October 14, 2016 at 5:42 am
Hi Corky, Thanks for the kind words. Good catch on the notation! The x’s on top should be split by the top staff line to signify the ride cymbal. I’ll make that change and check my other examples. Thanks, Doug
William Salyers says:(Video) ❓ How to Read Drum Sheet | Basic Drum Notation
March 13, 2017 at 7:51 pm
I have been playing drums for over 55 years and have toured the world backing many stars. While I can play to just about anything, I have not read music in that long either. Now (retired) I am helping my grandkids get into drumming. We are playing with a city sponsored marching/concert band. If I was behind the full kit, I could play whatever they threw at me… but by ear. Not reading the music. You have helped make it easy to re-learn all over again. What I still DO NOT remember or understand how to count is: Dotted notes. Dotted quarter – eighth and dotted sixteenth notes. Those are near caused for panic attacks. Ha. I want to re=learn how to read and play drum music before I die. Ha. It is a challenge I have set for myself. Happy drumming.
April 8, 2017 at 5:31 am
I was always scared when I see those sheets with soo many signs. But reading is real fun and not as difficult as it looks..Thank you for giving me confidence. I see myself going all the way now…
vishal kandulna says:
July 11, 2017 at 11:22 pm
How i count different types of notes?
frank says:(Video) How To Read Drum Music Easy! Free Drum Lesson: (Paul Monroe)
September 20, 2017 at 12:31 pm
thanks doug ive been playing by ear for years now i can read a line of notes and play this is my first time even learning notes and knowing what im playing im going to practice and join and practice….thanks
Like the English language, drum notation is read from left to right. The staff is made up of five lines and four spaces, but notes can be positioned above or below the staff as well. Notes are placed in the staff based on which part of the drum set should be played at any given time.What is the 80/20 rule in drumming? ›
In other words, it's best to learn the basics of hitting the drums and cymbals, and playing the bass drum and hi-hat so you can quickly start playing your hands and feet together in a unified drum beat. Or, in other words, practice technique 20% of the time. Spend the other 80% of the time learning how to play songs.How do you read drum beat notes? ›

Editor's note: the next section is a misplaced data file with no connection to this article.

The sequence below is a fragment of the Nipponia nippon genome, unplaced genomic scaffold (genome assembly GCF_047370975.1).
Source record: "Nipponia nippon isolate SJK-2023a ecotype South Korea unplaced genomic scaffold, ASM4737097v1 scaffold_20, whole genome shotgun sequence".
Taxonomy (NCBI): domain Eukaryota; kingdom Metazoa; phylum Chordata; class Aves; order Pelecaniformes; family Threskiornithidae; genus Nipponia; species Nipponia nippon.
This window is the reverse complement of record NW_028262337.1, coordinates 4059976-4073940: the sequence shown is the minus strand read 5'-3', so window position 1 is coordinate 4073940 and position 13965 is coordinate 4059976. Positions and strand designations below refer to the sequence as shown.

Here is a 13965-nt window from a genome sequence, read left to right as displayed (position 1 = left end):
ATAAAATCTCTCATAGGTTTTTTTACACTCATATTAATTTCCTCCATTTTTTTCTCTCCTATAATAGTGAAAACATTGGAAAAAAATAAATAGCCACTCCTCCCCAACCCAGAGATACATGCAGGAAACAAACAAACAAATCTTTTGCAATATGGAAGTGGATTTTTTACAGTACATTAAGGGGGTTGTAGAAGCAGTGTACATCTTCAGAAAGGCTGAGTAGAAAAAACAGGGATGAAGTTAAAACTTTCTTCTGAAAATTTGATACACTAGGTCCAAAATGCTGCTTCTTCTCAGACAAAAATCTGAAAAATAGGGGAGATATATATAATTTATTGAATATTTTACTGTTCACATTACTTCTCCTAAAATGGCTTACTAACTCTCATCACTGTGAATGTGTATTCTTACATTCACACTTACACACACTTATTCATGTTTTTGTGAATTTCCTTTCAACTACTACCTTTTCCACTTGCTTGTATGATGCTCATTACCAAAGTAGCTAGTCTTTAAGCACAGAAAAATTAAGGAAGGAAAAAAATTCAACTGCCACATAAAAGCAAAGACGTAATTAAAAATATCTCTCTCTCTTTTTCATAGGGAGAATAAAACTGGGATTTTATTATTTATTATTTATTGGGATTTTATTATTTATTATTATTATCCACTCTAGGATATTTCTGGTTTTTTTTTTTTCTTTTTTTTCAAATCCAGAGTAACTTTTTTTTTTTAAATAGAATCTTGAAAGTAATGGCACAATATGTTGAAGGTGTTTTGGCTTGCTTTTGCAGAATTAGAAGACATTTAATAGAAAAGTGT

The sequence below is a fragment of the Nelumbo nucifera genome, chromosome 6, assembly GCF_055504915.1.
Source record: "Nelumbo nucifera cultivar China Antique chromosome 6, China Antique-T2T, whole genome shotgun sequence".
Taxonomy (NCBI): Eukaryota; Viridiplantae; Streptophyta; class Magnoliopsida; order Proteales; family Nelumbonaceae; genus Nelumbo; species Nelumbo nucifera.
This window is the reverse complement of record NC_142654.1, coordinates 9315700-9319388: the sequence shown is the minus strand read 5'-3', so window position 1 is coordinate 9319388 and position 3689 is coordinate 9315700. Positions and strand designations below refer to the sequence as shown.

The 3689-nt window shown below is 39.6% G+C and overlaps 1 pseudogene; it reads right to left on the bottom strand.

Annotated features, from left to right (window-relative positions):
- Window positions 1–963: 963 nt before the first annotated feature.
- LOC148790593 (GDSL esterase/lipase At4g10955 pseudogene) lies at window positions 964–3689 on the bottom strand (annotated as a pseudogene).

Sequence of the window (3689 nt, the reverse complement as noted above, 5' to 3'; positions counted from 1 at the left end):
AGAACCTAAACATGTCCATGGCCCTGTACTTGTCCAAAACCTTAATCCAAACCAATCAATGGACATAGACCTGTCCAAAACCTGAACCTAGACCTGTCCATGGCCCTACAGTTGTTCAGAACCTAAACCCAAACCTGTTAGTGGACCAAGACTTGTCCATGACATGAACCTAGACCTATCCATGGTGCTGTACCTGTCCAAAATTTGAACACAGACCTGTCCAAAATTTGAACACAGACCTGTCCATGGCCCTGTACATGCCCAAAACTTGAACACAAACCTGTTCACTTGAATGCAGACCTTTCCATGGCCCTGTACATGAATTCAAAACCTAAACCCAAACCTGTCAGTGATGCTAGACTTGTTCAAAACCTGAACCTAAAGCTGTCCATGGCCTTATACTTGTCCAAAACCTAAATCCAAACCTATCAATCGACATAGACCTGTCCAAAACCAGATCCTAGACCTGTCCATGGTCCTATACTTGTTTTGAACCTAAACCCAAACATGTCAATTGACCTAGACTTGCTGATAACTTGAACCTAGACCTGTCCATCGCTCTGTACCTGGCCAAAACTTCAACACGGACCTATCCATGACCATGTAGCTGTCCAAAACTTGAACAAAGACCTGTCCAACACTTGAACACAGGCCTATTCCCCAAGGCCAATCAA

In the time signature, the top number tells you how many beats are in each measure. The bottom number tells you the value of each beat. For example, 4/4 time has 4 beats per measure and each beat is worth one quarter note. 6/8 time has 6 beats per measure but each beat is worth one eighth note.How do I get better at sight reading drums? ›
Like any other drumming rudiment, beat, and fill, sight reading is a skill that requires consistent practice. Try to read through as many different charts as you can get your hands on. Don't worry about perfecting them all — just map them out, follow the form mentally, and try to play through them the best you can.How do drummers know what to play? ›
It is a preference. I've learned drumming by ear and I continue to learn new things by ear or videos. To learn a new track, a beat or anything else drummers who don't use sheet music listen to the thing for too many times. They listen to it casually,sometimes focused and they try to play it.Can drums be self taught? ›
You can teach yourself drums if you have the dedication, discipline, and willingness to practice. This article goes through 7 great tips to get you started. There are many instructional videos and books that you can get your hands on. You can learn the basics of drums in the space of a few weeks.Can I learn drums at 60? ›